Being a mom is a full-time job.
And it is freaking hard. It’s the only occupation in the world that doesn’t get sick days, vacation time, or a salary. It does come with full benefits though, like unlimited hugs, warm fuzzy feelings, and complete and total adoration. Those benefits alone are reason enough to give up the pay and vacation days of a different job to focus on motherhood.
I admire women who are able to be full-time moms and I also admire mothers who work outside of the home. Every family has to decide which option is better for them financially, logistically, and mentally (gotta stay sane). When I found out I was pregnant, there was no question in my mind. I would return to my full-time office job after giving birth. I would be a working SAHM (stay-at-home mom for those of you wondering).
Having been employed in some form since the age of 12, I have had so many different jobs. I’ve been a grocery bagger, host, waitress, lifeguard, babysitter, catering attendant…the list goes on. After returning from Spain, where I spent four years as an English teacher, I got a job working at a tech start-up. I had worked at the start-up for almost two years when my pregnancy test came up positive. Being pregnant in the office was great – minus the having to sit in a chair all day part of it (I basically turned the couch in our reception area into my personal desk).
After having my baby boy, I spent six weeks on maternity leave, recovering and learning how to be a mom. When my six weeks were up (I think all mothers should get 12 weeks off – 4th trimester and all!), I returned to work and it was very different than where I left it.
Since going back to work, my employer has been so flexible and wonderful in allowing me to work from home three days a week and to be in the office for the other two. This was the first adjustment I had to get used to. So much of my job is managing people and attending meetings. I had to figure out how to make myself present in the office while not actually being present.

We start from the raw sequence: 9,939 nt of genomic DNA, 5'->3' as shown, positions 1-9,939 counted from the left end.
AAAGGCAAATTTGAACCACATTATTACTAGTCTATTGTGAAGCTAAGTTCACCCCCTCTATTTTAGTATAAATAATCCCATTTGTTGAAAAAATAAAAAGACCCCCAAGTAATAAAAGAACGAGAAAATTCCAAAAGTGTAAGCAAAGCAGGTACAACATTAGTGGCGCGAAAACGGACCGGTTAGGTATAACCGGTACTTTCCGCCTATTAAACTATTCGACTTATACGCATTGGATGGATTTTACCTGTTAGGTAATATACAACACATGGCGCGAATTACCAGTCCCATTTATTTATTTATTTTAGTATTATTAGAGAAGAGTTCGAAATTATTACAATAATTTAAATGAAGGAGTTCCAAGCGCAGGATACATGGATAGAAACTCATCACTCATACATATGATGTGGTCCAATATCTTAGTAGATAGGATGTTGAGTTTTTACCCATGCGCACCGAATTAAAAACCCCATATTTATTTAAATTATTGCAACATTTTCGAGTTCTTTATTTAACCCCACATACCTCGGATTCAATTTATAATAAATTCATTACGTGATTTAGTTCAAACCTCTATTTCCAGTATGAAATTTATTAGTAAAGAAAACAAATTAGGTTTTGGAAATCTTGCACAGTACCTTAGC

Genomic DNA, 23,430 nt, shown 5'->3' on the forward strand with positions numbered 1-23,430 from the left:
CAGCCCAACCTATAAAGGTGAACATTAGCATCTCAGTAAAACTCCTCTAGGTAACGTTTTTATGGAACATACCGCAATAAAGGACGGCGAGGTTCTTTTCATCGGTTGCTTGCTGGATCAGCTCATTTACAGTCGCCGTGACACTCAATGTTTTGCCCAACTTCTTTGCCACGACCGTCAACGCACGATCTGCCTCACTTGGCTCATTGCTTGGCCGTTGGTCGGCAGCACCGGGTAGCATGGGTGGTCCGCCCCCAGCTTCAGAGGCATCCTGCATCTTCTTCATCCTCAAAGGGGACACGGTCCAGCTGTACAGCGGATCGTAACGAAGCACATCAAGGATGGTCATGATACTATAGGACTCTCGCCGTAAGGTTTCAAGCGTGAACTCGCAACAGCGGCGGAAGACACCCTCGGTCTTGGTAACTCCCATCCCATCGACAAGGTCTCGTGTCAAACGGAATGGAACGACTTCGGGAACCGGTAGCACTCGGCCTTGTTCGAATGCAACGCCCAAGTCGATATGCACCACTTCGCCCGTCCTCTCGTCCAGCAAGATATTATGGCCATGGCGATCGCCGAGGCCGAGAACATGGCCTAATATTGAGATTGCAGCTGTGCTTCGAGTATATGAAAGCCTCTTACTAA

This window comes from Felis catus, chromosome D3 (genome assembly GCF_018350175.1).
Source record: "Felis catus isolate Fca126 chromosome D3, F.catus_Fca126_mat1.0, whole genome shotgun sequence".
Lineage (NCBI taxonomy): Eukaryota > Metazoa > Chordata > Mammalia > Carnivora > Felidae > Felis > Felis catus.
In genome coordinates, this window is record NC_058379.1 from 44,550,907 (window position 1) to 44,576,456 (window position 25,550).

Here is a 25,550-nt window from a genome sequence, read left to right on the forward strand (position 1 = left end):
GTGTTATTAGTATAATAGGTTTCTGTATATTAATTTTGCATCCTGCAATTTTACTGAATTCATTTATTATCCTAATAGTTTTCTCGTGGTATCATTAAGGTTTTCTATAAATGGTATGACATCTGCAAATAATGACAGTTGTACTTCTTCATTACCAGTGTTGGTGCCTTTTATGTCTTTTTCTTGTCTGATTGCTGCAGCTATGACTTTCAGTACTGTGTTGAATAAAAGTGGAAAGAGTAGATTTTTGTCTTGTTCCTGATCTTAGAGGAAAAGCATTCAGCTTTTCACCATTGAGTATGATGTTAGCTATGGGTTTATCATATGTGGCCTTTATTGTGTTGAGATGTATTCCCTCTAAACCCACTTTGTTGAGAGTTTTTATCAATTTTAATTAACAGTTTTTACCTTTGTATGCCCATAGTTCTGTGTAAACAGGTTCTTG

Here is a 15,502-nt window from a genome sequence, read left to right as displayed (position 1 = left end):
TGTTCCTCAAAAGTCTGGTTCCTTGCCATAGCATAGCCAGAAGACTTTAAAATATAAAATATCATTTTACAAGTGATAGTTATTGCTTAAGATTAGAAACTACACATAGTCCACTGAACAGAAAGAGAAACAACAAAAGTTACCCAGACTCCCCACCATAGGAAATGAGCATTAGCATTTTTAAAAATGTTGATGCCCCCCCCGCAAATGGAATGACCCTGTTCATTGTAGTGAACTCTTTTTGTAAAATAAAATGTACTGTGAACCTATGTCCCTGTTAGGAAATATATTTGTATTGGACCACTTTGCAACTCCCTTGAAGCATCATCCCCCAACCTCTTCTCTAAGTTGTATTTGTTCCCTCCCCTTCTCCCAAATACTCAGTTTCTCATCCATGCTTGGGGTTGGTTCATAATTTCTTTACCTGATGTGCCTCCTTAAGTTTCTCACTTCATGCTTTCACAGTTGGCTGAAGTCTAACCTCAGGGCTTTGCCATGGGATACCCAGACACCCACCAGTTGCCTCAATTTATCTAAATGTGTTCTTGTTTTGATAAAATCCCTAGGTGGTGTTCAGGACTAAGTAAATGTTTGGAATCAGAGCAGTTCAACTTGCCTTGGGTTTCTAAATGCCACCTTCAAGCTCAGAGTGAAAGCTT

Easier said than done.
Also, having a newborn at home means that there is no set schedule I can follow when working from home. There’s no way to know when he’ll be screaming at the top of his lungs and when he’ll be napping peacefully. When I have to call a customer, I do the best I can. We discuss contract renewals, while I desperately make funny faces at baby boy to keep him from crying. I answer customer questions, while bouncing around the house with Samuel in my arms to keep him smiling. From the outside, I’m sure I look like a crazy lady.
Not having a set schedule for Samuel also means that I don’t get a set schedule. I work on projects in the early hours of the morning when Juan is around, before he heads out to work. I also find myself working late in the evening, once Samuel is down for the night. Most days, I don’t even have the time to shower or to make anything substantial for lunch. It’s hard. The trade-off is being able to enjoy time spent with my baby boy during the day. I get to watch him grow and develop in the most subtle ways. It’s definitely worth it.
Going into the office is another beast entirely. It is in no way the same since I left. I find myself in and out of meetings for majority of the two days I’m there. When I’m not in meetings, I’m trying to catch up on the things I’ve missed out on during the other three days of the week. I do all of this while constantly thinking about my little guy and how he’s doing without me (he’s either with Juan or my mother).
I read somewhere once that when you have a baby, suddenly your heart exists outside of your body. Everything you do revolves around this tiny human and he becomes your highest priority and concern. Being away from my heart for 8-9 hours for two days a week takes a toll on me. I can’t imagine what it would be like to be away from him for all 5 days of the week. Again, I’m super lucky.
I think there’s a perception among people who may not have children that stay-at-home moms sit on the couch, eating bonbons all day. That they have all of the time in the world to do whatever they want. This is truly the stuff of the misinformed. When I’m at home, I don’t watch TV, I don’t take leisurely lunches, I don’t nap when my baby naps. When Samuel naps or is happy enough to sit in his bouncer or swing, I’m doing my office work. The rest of the day, I’m feeding him, doing laundry, changing dirty diapers, trying to keep him entertained, rocking him, comforting him while he screams, washing bottles, cleaning spit-up, and loving him with all of my being.
Whether you work full time as a mom, out of the house, or a mixture of both, keep doing what you’re doing! It’s so hard and challenging and not everyone will understand what you’re going through. That’s okay. You’re doing the best you can for you and your family, so what you are doing is perfect!